Facebook is facing down another embarrassing episode of censorship this week after refusing to show ads submitted by the Just Say Now marijuana legalization campaign. The gag is an important reminder that social networks like Facebook — while useful, interesting, and pretty — are "walled gardens" with overseers whose interests can overwrite free speech, open communication, and in this case, essential political debate. (In this they have something in common with Apple.)
Most recently, Facebook was caught censoring mentions of Power.com, an online tool designed to help users collect their information from Facebook to facilitate migration to other social networks. To this day, users are still blocked from sending messages or posting status updates containing the word "Power.com," preventing users from spreading the word about a convenient way to "make the move" to Orkut, or LinkedIn, or any other social networking service that may crop up to compete. The block even stopped law professor Eric Goldman from commenting on Facebook’s lawsuit against Power.com (Disclosure: EFF filed an amicus brief in support of Power in that case).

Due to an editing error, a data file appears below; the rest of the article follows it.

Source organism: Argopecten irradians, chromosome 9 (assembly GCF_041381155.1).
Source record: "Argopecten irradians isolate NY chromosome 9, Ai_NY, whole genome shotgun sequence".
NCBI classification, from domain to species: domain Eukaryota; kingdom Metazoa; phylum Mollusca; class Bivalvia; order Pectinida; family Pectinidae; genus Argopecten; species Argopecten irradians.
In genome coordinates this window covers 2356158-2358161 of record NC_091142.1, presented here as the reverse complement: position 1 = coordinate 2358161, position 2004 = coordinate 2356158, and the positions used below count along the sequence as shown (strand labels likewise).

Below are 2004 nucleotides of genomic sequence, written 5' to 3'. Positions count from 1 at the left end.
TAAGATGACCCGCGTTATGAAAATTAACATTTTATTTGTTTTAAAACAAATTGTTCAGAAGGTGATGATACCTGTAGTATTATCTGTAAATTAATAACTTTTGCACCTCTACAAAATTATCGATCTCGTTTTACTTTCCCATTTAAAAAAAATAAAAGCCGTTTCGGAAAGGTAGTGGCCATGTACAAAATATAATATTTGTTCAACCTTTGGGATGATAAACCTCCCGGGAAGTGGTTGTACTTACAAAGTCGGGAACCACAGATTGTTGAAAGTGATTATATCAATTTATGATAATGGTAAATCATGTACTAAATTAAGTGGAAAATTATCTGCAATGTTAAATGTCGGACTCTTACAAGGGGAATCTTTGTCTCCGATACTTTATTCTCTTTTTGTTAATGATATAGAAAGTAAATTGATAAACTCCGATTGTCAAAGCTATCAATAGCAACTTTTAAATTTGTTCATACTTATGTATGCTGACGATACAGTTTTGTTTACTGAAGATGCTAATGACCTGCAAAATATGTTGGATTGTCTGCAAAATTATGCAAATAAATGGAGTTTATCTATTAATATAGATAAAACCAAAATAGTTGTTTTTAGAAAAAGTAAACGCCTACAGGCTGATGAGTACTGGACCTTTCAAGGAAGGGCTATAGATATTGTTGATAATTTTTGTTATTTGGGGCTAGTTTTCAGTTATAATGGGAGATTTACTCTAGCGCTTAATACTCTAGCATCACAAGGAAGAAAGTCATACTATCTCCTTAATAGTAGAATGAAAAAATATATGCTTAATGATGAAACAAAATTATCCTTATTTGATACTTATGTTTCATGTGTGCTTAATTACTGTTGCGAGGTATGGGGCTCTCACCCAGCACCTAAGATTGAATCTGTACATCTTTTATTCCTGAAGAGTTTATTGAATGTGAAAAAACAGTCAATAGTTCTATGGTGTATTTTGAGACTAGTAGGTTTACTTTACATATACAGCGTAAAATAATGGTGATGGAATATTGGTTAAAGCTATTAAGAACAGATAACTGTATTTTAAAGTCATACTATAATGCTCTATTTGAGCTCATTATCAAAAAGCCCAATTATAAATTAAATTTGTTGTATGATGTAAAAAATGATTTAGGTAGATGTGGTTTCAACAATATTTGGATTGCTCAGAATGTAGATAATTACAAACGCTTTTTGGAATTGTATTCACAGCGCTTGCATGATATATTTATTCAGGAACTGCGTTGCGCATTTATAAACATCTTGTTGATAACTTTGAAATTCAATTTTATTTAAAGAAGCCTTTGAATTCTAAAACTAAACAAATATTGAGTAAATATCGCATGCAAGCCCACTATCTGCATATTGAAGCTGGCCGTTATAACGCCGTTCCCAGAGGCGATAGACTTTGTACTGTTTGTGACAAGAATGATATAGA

Facebook's censorship for anticompetitive reasons is petty and lame to be sure, but silencing Just Say Now's marijuana legalization ad campaign is even worse. Voters in various districts nationwide will have to make important political decisions about marijuana this year (California's Proposition 19 is one example). Facebook's decision, reportedly an attempt to be consistent with its ad policies restricting smoking and/or marijuana-related content, is instead primarily silencing an important, motivated voice in a politically significant debate.
Facebook should lift the ban and show Just Say Now's political ads. For better or worse, Facebook has become a important means of communication and organization for candidates and political campaigns. In this role, Facebook functions best as a neutral platform, hosting the debate without entering it. Whether or not Facebook wants to restrict depictions of smoking in commercial ads, it should not prohibit the open and robust political debate central to the value and promise of the Internet.